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Physical Geography of South Asia

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1 Physical Geography of South Asia
Chapter 24 Physical Geography of South Asia

2 Landforms and Resources
Sir Edmund Hillary and Tenzing Norgay were the first to summit Everest in 1953. Mountains and Plateaus The Himalayas form part of India, Pakistan, Bangladesh, Bhutan, Nepal, Sri Lanka, and the Maldives, known as South Asia. South Asia is called a subcontinent. It has 1/5th of the world’s population.

3 Northern Mountains South Asia was part of East Africa.
50 million years ago it split and moved northward. It collided with the Eurasian continent and created the Himalayas. They have nearly two dozen peaks above 24,000 ft, making the Himalayas the highest mountain chain.


5 Northern Mountains: cont’d
The Hindu Kush are in the west part of the chain and form the boundaries between Pakistan and Afghanistan. The Karakoram Mountains lie in the northeast. They are home to the 2nd tallest peak, K2.



8 Southern Plateaus The Deccan Plateau tilts east toward the Bay of Bengal. It makes up most of India. The Eastern and Western Ghats separate the plateau from the coast. It also prevents moist air from reaching the interior.


10 Rivers, Deltas, and Plains
The 3 great rivers start in the Himalayas. The Indus flows west and then south through Pakistan and into the Arabian Sea The Ganges flows eastward across Northern India. The Brahmaputra goes through Bangladesh. The Ganges and Brahmaputra join before entering the Bay of Bengal.

11 Fertile Plains These rivers deposit soil on alluvial plains.
The Indo-Gangetic Plains are the most fertile and most populated plains. To the south lies the Great Indian Desert.

12 Offshore Islands Sri Lanka The Maldives
A tear shaped island to the south east of India. Has mountains higher than 8,000 ft. Has a very tropical climate. The Maldives An archipelago, or island group. They are the low-lying tops of submerged volcanoes.

13 Natural Resources Water and Soil Forests
The rivers bring alluvial soil to enrich the land and water for irrigation. The rivers also supply transportation. Forests Woods such as teak, bamboo, and soft wood trees like pine are common. These woods make for many products.

14 Minerals India ranks 4th in the world in coal production.
It has enough petroleum to supply half of its needs. Uranium helps with nuclear power. The Deccan Plateau has huge iron ore deposits. Supplies much of the world’s mica.

15 Climate and Vegetation
Climate Zones Southeast Asia has 6 main climate zones. The Himalayas are cold highlands. Nepal and Bhutan are humid sub-tropical. The western end of the Plains is semiarid. The Indus Valley makes up the desert. Coasts of Bangladesh and India are tropical wet zones. Northern Sri Lanka is tropical wet-dry.

16 Monsoons and Cyclones Monsoons are seasonal winds.
October through February monsoons bring in dry air from the north. June through September they bring moist air from the south to create the rainy season. These monsoons can cause severe flooding.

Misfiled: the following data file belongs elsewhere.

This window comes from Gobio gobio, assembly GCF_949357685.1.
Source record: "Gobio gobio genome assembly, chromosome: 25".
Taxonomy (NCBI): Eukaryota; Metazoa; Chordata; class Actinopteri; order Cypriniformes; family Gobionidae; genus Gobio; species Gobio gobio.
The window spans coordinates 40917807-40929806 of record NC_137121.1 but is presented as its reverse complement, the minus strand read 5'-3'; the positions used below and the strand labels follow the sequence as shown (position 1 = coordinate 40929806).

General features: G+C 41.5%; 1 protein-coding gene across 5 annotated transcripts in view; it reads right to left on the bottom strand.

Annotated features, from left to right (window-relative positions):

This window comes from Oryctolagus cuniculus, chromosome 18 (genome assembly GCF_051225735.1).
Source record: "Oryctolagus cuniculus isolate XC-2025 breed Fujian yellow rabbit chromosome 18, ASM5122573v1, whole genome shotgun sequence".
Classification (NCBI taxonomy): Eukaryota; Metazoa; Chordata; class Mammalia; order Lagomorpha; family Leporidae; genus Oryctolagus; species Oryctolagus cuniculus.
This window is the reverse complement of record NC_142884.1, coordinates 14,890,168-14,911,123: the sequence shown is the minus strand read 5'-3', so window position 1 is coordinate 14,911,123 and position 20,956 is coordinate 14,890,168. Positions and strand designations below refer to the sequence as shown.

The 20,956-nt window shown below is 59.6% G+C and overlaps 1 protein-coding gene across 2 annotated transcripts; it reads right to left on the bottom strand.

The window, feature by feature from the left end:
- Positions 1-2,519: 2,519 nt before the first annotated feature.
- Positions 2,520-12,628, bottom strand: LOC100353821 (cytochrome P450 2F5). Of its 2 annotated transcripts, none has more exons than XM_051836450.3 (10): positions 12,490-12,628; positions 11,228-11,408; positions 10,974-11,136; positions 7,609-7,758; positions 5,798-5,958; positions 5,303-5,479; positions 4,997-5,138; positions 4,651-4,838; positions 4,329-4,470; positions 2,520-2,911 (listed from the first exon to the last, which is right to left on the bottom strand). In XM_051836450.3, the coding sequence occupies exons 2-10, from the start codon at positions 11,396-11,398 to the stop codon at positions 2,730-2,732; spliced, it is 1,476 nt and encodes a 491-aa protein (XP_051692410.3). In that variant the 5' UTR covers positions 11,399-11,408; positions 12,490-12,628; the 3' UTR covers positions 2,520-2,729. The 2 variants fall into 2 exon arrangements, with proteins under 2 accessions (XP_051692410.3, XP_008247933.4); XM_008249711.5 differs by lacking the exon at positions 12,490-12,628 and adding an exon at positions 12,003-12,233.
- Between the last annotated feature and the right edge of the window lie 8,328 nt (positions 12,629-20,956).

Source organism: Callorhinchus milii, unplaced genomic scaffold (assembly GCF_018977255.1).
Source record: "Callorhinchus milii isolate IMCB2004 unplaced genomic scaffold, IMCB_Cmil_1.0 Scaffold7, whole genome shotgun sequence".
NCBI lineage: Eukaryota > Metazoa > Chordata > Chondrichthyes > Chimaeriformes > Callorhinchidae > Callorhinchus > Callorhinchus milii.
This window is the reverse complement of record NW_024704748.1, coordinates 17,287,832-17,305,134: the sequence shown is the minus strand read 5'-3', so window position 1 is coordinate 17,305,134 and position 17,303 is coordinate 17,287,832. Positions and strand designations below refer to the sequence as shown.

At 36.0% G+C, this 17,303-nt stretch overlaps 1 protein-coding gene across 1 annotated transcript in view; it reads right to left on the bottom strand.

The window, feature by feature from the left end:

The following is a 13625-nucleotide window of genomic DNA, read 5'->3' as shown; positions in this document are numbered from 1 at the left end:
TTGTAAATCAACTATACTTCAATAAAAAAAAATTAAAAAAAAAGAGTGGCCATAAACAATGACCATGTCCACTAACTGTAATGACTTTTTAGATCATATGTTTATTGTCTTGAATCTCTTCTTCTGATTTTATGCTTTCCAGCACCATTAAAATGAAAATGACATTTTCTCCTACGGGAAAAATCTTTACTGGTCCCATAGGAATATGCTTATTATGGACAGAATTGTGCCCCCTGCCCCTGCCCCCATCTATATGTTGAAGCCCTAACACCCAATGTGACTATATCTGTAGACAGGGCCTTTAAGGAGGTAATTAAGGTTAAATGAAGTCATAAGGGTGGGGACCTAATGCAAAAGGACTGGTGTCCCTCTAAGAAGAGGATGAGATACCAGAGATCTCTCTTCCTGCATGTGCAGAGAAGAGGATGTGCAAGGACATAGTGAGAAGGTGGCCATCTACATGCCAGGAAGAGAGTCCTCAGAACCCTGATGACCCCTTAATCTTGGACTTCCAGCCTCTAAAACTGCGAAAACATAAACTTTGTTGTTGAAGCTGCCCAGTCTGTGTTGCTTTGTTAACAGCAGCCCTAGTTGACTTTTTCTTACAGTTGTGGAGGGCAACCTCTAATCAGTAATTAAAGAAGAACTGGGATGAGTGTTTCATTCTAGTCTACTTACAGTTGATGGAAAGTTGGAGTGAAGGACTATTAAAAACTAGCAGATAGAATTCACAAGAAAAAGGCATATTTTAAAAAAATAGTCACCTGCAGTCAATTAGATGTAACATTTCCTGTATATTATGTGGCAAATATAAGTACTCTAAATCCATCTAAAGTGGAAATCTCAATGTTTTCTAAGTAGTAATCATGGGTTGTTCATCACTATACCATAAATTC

17 Monsoons and Cyclones Cyclone – a violent storm with fierce wind and heavy rain. Most destructive in Bangladesh. They can kill thousands of people. In 1970, one cyclone killed 300,000 people.

18 Vegetation Zones The most forested parts are in the tropical wet zone.
The Highland zone has many evergreens. The humid subtropical zones carry palms and other species of trees like oak. In semiarid regions there is less plant life such as shrubs.

19 Human Environment Interaction
The Ganges River drains an area more than 3 times the size of France. It provides water for farming, transportation, and drinking. The Hindus worship the river and believe that it has healing powers. Daily rituals occur on the Ganges in order to honor what it brings the people.


21 A Polluted River After centuries of human use, the Ganges has become one of the most polluted rivers in the world. Raw sewage is emptied into it, as well as dead animals and even human corpses. It will take a great deal of time, effort, and money to reverse the effects that humans have had on it.


23 Controlling the Feni River
Located in Bangladesh, the river usually floods during monsoon season. There have been attempts to build dams and dikes in order to control this flooding. In the 1980’s, attempts were made to build a dam at the mouth of the river, but Bangladesh is poor and unable to afford the cost.

24 Using People Power In 1984, engineers from the Netherlands came to help build the dam. They emphasized the use of cheap materials. After 6 months, workers had partially blocked the river. February 28, 1985 was the day they shut off the river.

25 Completing the Dam After the river closed, the dam was reinforced with concrete and other materials. Three months later, a monsoon hit the area and the dam held.

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